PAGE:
These contributions, as well as amounts made to certain funded defined benefit interests that are subject to the grandfathering transitional rules, cannot on their own result in you exceeding your concessional contributions cap for a financial year. However, they will be used to assess your liability for Division 293 tax.

    By counting these contributions towards your concessional contributions cap you may not be able to make additional concessional contributions to other funds without exceeding your cap and having to pay extra tax.

    LCR 2016/11 explains how concessional contributions are calculated for CPFs and defined benefit interests from 1 July 2017.

    We recommend you check with:

    • your fund to review your arrangements with CPFs, unfunded defined benefit funds and other super funds
    • your employer about your      
      • salary sacrifice agreements
      • amounts being paid to CPFs or other funds
      • other contributions to CPFs and defined benefit funds. 

    Example: Member of CPF

    Meenu's employer made concessional contributions of $30,000 to an accumulation interest in a CPF in 2020–21.

    Her general concessional contributions cap for 2020–21 was $25,000. She can check her personal concessional contributions cap on ATO online services.

    Even though the concessional contributions made to the CPF were more than her general cap of $25,000, they will be treated as being equal to her general concessional contributions cap. She is not considered to have exceeded her concessional contributions cap for the year.

    However, if Meenu also made concessional contributions to a non-CPF accumulation fund during 2020–21, those amounts would be treated as excess concessional contributions.

    End of example

    See also

    Compensation and your concessional contribution cap

    The Super contribution caps fact sheet explains the impact on your contribution caps if amounts of compensation are received from financial service providers by your super fund.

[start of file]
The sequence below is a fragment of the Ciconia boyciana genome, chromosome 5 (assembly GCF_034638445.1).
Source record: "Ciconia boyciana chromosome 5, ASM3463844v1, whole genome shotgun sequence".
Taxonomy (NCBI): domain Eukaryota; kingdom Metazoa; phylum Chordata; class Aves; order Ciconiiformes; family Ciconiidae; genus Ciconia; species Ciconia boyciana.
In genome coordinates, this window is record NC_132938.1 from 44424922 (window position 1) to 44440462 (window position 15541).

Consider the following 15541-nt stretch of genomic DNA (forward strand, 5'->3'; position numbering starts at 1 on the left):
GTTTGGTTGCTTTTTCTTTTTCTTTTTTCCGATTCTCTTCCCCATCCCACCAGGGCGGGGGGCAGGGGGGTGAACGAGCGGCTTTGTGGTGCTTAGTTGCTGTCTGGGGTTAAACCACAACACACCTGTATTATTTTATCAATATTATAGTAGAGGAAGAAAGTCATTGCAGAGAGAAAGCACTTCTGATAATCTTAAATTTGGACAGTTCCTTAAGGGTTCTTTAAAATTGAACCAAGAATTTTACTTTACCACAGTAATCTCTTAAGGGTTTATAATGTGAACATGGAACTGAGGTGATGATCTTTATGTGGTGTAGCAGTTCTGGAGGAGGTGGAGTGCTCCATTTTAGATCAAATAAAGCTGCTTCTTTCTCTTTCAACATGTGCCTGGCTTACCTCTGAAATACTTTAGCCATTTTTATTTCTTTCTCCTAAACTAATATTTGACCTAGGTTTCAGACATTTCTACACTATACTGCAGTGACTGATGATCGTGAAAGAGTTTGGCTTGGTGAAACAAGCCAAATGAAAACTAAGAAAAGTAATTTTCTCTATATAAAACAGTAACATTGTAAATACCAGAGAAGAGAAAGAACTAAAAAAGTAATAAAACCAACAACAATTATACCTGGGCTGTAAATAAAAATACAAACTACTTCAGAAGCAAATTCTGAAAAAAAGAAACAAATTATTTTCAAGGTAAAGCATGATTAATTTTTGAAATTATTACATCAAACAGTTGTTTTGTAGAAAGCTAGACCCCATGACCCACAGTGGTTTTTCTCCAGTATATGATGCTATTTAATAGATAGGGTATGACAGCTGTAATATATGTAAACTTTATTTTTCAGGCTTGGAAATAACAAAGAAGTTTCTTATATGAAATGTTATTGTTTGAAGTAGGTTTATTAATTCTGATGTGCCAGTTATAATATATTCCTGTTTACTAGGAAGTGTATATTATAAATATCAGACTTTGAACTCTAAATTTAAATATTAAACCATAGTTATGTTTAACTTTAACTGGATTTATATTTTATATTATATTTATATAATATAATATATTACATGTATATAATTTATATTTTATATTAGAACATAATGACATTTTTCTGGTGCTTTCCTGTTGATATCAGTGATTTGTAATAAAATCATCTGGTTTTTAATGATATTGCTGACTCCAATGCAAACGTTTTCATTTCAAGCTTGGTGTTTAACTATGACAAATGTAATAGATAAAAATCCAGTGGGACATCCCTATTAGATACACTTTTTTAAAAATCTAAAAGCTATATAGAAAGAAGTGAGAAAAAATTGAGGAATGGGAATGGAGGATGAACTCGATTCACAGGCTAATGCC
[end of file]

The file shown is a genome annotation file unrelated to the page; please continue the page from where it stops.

It explains the impact on your concessional or non-concessional super contribution caps or both where an amount of compensation is received by your super fund and allocated to your account.

    It also explains how you may apply to the ATO to request the Commissioner's discretion to disregard or reallocate your contributions if you have or will exceed your concessional or non-concessional contribution caps.

    Your super fund may receive compensation from a financial services provider if you received inappropriate financial advice, or where fees were paid but no advice was given. The compensation may include an amount reflecting a refund or reimbursement of adviser fees, and/or an amount to compensate for lost earnings. It may also include an interest component.

    Whether the compensation is a contribution, and therefore counted towards your contribution caps will depend on the circumstances in which the compensation is received, including:

    • where your super fund engaged the financial service provider and has a right to compensation
    • where you personally engaged the financial services provider, and you have a right to compensation
    • where there is no right to compensation.

    If the compensation was paid directly by the financial service provider to your super fund other than at your direction, the compensation will be a concessional contribution in the financial year it is received by the fund.

    See also

      Last modified: 12 May 2022QC 19749